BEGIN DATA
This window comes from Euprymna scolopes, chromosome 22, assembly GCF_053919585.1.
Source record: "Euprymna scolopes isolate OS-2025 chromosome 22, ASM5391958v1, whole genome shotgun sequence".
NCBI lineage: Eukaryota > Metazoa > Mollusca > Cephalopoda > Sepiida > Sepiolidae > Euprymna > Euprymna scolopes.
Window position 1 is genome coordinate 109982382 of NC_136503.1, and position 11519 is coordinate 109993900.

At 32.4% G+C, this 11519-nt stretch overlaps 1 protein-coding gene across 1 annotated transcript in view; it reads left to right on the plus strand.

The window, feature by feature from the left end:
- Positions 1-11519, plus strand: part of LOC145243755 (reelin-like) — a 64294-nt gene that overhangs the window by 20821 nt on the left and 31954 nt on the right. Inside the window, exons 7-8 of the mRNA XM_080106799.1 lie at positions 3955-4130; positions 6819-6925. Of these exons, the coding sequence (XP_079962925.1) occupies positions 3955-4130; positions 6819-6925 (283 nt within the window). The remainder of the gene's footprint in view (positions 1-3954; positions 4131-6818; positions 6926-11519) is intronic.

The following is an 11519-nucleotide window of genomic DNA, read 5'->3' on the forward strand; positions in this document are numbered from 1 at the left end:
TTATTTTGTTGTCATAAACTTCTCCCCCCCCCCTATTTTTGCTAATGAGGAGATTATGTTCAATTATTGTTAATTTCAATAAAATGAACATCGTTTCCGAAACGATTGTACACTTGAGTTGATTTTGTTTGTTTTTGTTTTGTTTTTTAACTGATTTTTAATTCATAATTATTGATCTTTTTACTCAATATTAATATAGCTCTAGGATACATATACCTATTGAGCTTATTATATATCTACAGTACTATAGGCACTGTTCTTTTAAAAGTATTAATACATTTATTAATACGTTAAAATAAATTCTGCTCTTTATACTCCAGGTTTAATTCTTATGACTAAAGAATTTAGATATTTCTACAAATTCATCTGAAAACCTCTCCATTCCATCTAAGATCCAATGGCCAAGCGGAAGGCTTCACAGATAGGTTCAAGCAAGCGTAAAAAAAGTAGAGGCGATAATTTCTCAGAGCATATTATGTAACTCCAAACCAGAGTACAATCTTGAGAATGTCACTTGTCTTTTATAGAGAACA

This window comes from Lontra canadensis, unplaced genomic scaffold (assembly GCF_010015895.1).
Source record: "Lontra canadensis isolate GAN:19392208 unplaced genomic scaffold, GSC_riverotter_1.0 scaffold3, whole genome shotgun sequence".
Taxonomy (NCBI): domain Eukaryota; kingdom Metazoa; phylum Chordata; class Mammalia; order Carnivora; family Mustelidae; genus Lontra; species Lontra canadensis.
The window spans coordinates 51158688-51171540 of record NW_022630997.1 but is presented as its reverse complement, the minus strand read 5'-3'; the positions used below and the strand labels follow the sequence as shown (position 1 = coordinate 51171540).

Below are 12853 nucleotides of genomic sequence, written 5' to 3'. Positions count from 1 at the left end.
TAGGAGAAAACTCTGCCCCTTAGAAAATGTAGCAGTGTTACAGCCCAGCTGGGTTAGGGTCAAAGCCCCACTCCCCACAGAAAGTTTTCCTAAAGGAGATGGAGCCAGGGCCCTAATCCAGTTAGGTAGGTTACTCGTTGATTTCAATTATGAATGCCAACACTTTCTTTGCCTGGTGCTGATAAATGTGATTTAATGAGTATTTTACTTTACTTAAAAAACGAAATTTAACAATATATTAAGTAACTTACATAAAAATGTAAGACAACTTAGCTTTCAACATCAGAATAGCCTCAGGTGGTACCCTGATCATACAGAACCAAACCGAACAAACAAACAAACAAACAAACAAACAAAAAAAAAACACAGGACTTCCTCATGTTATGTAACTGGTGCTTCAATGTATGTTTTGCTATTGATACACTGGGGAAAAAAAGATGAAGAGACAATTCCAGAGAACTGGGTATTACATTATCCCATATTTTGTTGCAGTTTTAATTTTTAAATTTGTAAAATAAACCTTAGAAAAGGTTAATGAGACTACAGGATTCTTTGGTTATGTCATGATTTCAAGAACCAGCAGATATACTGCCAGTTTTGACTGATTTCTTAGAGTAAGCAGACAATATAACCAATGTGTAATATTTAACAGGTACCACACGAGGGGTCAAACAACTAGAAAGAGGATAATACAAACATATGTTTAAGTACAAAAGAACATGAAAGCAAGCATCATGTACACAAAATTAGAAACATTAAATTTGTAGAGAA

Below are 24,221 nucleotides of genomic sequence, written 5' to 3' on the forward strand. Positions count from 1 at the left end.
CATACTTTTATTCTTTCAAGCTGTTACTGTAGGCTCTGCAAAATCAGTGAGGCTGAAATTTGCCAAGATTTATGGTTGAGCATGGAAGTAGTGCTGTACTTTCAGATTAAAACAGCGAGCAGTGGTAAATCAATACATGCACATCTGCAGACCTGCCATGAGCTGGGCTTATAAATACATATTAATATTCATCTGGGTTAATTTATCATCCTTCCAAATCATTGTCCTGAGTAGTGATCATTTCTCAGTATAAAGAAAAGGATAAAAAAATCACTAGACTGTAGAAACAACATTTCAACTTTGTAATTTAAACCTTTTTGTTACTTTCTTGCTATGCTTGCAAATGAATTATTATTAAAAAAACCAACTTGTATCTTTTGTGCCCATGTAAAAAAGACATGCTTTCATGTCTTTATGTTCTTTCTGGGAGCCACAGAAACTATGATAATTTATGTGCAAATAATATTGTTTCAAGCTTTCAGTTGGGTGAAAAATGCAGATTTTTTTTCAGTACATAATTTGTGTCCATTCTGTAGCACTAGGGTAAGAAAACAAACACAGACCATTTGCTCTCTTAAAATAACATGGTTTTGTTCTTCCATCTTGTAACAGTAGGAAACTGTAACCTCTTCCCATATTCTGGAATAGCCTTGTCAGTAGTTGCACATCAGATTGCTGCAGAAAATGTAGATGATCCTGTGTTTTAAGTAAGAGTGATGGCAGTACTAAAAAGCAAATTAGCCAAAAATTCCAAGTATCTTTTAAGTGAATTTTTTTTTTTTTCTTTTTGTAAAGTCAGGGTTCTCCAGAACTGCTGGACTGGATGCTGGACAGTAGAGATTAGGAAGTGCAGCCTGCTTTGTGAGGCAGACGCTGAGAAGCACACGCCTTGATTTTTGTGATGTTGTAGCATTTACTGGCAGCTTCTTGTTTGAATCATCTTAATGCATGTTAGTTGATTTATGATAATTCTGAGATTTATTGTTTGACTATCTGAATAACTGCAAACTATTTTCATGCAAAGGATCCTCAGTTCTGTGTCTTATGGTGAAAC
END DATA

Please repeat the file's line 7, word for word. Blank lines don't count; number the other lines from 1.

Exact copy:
- Positions 1-11519, plus strand: part of LOC145243755 (reelin-like) — a 64294-nt gene that overhangs the window by 20821 nt on the left and 31954 nt on the right. Inside the window, exons 7-8 of the mRNA XM_080106799.1 lie at positions 3955-4130; positions 6819-6925. Of these exons, the coding sequence (XP_079962925.1) occupies positions 3955-4130; positions 6819-6925 (283 nt within the window). The remainder of the gene's footprint in view (positions 1-3954; positions 4131-6818; positions 6926-11519) is intronic.